A sample of 32 flare events are analyzed to evaluate how these events agree with a flare-triggering model, which examines shear angles of large-scale magnetic field and small-scale dipole field during the flares’ precursor brightening.
A set of parameters that characterize the complexity and energy potential of solar active-regions is fed through several Machine Learning and conventional statistics algorithms to forecast solar flares.
A deep-learning method, Convolutional Neural Network, is developed to use the HMI’s line-of-sight magnetic field to forecast solar flares.
AR12192, the largest active region in Solar Cycle 24, produced 6 X-class flares, but none of them were associated with a CME. However, a much weaker flare, of M4.0-class, was associated with a CME. Magnetic field and morphological changes are analyzed during these flares to understand why this is the case.
44 strong flares are analyzed, and a few factors are identified to determine whether a flare will be eruptive or confined.
Magnetic field changes associated with solar flares, observed by the SDO/HMI, are surveyed, and permanent changes of magnetic field are found in the majority of flare events. Properties of the magnetic field changes are further investigated.
Statistical studies find that white-light flares from the Sun and from solar-type stars have similar energy-duration relations, but the stellar flares have shorter duration. Cooling effect and stronger magnetic field in the stellar corona are proposed to explain this difference.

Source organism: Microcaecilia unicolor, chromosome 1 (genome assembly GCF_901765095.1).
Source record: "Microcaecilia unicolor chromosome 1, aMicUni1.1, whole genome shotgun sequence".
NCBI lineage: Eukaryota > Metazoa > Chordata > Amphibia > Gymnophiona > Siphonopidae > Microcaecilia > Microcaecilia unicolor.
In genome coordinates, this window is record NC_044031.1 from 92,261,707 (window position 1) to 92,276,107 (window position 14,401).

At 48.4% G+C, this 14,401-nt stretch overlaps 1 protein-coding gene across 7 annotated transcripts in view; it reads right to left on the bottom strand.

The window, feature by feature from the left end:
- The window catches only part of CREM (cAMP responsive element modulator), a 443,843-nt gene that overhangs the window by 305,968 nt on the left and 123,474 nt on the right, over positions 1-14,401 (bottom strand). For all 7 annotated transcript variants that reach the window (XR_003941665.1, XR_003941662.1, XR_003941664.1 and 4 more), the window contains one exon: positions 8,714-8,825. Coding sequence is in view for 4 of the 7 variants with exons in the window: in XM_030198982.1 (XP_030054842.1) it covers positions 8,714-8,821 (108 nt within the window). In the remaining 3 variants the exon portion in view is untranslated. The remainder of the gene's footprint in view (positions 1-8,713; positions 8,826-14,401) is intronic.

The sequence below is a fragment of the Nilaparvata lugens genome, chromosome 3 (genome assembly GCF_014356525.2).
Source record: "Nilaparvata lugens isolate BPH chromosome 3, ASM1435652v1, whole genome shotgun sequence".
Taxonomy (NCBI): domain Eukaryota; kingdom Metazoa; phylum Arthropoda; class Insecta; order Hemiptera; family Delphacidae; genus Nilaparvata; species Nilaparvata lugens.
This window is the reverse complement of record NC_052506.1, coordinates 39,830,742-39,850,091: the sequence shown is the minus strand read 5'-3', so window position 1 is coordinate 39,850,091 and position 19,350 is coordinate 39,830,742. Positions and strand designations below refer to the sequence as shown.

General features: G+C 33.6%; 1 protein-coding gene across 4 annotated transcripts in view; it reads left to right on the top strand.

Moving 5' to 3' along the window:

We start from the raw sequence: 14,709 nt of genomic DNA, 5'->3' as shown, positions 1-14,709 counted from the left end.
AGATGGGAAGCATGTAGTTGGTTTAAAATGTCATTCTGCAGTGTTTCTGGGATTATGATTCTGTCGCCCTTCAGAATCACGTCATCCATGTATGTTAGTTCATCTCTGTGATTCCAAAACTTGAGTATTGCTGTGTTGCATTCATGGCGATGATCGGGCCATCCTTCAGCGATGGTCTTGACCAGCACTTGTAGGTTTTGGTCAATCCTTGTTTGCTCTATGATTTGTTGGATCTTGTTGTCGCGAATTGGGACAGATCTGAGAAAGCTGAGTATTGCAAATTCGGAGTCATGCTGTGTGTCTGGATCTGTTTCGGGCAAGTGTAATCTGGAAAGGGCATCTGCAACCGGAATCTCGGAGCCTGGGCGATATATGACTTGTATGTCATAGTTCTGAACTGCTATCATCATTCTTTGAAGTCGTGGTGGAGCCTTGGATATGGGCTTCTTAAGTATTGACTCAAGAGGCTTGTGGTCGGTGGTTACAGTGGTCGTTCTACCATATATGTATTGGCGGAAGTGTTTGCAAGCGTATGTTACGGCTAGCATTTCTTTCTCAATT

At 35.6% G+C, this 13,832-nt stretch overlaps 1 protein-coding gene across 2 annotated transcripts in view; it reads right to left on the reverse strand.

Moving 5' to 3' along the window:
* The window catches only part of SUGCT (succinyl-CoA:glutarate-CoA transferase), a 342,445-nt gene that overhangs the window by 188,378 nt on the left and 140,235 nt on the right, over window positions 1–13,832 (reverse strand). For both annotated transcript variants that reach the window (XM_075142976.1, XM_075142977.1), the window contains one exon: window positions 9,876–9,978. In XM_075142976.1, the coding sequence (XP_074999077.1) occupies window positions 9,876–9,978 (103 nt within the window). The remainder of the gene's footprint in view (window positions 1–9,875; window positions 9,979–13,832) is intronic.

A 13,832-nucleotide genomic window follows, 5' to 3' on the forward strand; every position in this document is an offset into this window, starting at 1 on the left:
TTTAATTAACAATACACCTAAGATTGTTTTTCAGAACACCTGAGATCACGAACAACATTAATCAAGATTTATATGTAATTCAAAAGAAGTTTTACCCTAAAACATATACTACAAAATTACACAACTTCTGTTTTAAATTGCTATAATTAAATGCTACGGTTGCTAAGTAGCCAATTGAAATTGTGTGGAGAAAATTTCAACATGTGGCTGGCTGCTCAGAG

An X9.3 flare excited strong yet unusual sunquakes.
We attempt to forecast M- and X-class solar flares using a support vector machine algorithm and 4 years of HMI vector magnetic field data. With the true skill statistic as the preferred metric to estimate the algorithm performances, we obtain good predictive abilities. This may be partly due to fine-tuning the algorithm for this purpose, and to a choice of 13 SHARP parameters obtained from vector magnetograms.
Reports of white-light ejecta above the limb of the Sun and imaged without the aid of a true coronagraph are exceedingly rare. Here we report the successful use of HMI to observe flare effects in the corona by the use of differencing as a substitute for an actual occulter.